Pine Island Glacier from Above
Pine Island is one of the fastest-changing glaciers on the West Antarctic Ice Sheet, accounting for about 20 percent of the ice sheet's total ice flow to the ocean. The immense glacier is also one of least stable, quickly retreating and losing massive amounts of ice.
Pine Island Glacier - Jan. 24, 2017
The Landsat 8 satellite captured this image of the latest iceberg event, showing the initial crack along the Pine Island Glacier's ice front.
Iceberg Breaks off of Pine Island Glacier
This latest iceberg is between 0.6 and 1.2 miles (1 to 2 kilometers). Though smaller than previous icebergs, the calving event shows how fragile the ice shelf is, according to NASA scientists.
Pine Island Glacier - Oct. 2, 2011
On July 8, 2013, a huge piece of the glacier's ice shelf (the portion that floats on the water) broke off to form a new iceberg. Here the floating part of the Pine Island Glacier can be seen just before the first crack appeared. The flow direction is from the lower right corner to the upper left one. One can see the ice in bright colors, the ocean's surface in darker ones.
Pine Island Glacier - Oct. 13, 2011
This is the first TerraSAR-X-shot that shows the narrow crack in its center. At that time the crack measured 15 miles (24 kilometers) in length and was 164 feet (50 meters) wide at its widest point.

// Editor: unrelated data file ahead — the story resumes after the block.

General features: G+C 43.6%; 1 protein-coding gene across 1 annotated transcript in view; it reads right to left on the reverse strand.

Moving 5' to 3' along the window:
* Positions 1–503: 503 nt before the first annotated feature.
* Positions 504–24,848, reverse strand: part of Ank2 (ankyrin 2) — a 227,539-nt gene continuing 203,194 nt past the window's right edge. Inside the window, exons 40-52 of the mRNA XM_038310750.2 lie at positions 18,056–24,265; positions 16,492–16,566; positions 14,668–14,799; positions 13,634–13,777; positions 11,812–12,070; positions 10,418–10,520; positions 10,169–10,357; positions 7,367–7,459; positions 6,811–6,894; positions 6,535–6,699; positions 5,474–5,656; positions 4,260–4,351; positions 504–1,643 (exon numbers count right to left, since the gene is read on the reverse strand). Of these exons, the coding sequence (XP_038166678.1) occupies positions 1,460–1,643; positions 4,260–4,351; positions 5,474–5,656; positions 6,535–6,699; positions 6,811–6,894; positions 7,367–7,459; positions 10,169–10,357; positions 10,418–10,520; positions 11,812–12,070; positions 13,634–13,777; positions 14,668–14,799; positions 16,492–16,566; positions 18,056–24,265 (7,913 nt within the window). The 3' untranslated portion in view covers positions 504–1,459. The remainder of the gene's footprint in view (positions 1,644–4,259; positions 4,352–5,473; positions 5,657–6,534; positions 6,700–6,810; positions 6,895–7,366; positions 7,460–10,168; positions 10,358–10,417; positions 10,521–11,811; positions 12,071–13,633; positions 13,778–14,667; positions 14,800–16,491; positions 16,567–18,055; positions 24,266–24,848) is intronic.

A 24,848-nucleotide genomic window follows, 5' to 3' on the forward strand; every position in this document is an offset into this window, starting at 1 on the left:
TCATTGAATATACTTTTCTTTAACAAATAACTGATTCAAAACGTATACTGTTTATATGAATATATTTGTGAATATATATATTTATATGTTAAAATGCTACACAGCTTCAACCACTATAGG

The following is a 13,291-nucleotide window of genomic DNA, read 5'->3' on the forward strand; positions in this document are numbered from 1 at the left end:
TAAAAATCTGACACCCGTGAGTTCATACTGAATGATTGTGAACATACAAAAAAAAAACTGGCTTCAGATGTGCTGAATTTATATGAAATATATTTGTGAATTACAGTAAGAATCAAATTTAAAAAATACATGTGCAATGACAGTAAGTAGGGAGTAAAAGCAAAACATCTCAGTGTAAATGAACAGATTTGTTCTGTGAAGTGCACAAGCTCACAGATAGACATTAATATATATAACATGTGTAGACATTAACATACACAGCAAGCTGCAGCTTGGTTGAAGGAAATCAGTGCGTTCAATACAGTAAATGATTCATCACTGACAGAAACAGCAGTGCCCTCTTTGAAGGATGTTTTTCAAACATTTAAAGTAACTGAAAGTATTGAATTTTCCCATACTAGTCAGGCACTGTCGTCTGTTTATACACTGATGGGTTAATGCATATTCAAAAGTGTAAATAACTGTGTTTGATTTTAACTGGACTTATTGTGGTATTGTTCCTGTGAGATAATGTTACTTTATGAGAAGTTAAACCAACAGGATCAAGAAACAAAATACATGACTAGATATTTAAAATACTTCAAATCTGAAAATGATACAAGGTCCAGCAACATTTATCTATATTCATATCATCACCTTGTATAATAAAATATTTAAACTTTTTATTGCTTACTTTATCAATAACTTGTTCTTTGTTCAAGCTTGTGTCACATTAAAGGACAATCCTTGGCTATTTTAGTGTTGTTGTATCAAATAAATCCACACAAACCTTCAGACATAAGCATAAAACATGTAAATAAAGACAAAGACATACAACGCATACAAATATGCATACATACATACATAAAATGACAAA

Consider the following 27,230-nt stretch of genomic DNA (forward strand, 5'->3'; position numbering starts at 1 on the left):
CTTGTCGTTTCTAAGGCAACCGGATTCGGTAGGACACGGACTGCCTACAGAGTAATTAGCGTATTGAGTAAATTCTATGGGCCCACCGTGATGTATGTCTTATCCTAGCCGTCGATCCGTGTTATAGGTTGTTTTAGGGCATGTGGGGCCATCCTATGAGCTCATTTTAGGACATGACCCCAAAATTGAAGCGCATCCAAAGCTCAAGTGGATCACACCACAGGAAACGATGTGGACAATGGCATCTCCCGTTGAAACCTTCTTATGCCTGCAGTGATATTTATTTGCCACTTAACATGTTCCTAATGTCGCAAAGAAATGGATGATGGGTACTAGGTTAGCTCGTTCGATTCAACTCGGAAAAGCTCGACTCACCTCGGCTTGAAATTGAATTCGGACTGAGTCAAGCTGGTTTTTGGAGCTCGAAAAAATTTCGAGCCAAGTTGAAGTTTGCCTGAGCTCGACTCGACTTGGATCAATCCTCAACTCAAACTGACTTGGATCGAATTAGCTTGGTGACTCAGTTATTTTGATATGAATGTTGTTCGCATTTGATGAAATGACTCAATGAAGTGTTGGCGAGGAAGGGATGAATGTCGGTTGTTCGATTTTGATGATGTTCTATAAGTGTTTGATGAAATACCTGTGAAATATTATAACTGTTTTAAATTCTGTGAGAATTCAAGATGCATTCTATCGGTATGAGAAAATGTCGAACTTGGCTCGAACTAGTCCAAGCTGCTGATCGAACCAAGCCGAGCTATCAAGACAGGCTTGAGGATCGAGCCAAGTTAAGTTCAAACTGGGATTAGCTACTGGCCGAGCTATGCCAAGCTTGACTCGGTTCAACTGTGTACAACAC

Pine Island Glacier - April 13, 2012
The crack has been growing. Its edges now are up to 540 meters apart and it is 28 kilometers long. At the upper end of the crack one can see some overturned icebergs.
Pine Island Glacier - May 11, 2012
A second crack produced an iceberg that is 30 square kilometers large and enclosed by the bigger iceberg, which is still attached to the ice shelf.
Pine Island Glacier - July 8, 2013
On the left hand side the newly formed iceberg with the a size of 720 square kilometres is visible.
Pine Island Glacier overview
The combination of several satellite images gives an overview of the glacier (red outline). The flow direction (yellow) and the position of the crack (green) are implemented.
Map of Pine Island Glacier, Antarctica
Topographic map of Antarctica. The Pine Island Glacier is marked in red.
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